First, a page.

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|Editions > 2000 > July > Green||Friday May 24, 2013 - Melbourne Time: 17:12:44|
Keeping Gosnells in the shade
The alarming increase in the number of Australians suffering melanomas and other forms of skin cancer has particular meaning in Western Australia which enjoys a good share of this country's sunshine. This has prompted Gosnells, in conjunction with the Western Australian Cancer Foundation, to be the first Council in this state to introduce an official shade policy.
"We were developing our own policy, and having referred it to the Cancer Foundation, they requested we embark on it as a joint effort," said Environmental Health Officer, Harvy Walkerden.
Under the policy, launched in September last year, the City will endeavour to ensure that all new developments and renovations include provision for shade. This includes the retention of existing shade.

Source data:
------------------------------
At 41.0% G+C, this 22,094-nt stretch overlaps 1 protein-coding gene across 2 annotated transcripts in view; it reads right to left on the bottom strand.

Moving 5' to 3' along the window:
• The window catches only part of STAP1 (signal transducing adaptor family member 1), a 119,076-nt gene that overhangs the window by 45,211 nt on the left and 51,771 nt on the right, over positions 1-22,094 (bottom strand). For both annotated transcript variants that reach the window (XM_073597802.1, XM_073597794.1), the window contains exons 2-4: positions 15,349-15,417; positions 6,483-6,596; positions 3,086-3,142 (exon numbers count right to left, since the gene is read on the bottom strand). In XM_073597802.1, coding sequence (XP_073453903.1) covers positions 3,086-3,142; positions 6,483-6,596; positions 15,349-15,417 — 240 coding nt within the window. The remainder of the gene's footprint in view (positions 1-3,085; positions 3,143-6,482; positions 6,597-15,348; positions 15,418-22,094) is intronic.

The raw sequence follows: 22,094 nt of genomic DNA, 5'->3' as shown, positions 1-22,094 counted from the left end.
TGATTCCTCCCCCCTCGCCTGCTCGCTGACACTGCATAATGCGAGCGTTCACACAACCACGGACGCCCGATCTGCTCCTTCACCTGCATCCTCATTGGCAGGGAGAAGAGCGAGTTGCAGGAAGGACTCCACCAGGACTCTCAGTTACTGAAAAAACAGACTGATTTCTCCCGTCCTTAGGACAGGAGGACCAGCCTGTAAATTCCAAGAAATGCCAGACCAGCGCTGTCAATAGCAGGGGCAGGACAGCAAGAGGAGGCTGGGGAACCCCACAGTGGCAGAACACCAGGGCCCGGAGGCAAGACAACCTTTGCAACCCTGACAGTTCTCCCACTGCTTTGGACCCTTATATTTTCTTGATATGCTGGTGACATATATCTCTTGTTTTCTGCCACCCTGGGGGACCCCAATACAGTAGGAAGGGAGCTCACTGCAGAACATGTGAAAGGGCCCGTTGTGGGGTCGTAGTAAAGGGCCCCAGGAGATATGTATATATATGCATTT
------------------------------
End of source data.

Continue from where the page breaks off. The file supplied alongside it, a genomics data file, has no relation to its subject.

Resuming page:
Developers have been issued with notification of the policy. They can negotiate with Council to find the best way of doing this, though many already see the value in planning for shade.
Gosnells will also conduct an audit of shade provision at its own facilities and premises in accordance with its Safety Audit Plan.
A prioritised program of shade provision will be introduced on a needs basis, including the development of portable shade structures for special events.
Council's outdoor staff have been issued with protective clothing, sunscreen and sunglasses to prevent risks to their health. Harvy Walkerden said that there is no opposition to this.
"Many of the macho attitudes of the past have gone," he said. "People value their health."
In addition, the City plans to partner other campaigns and strategies to promote awareness in the community of the need for shade protection and UVR risks.
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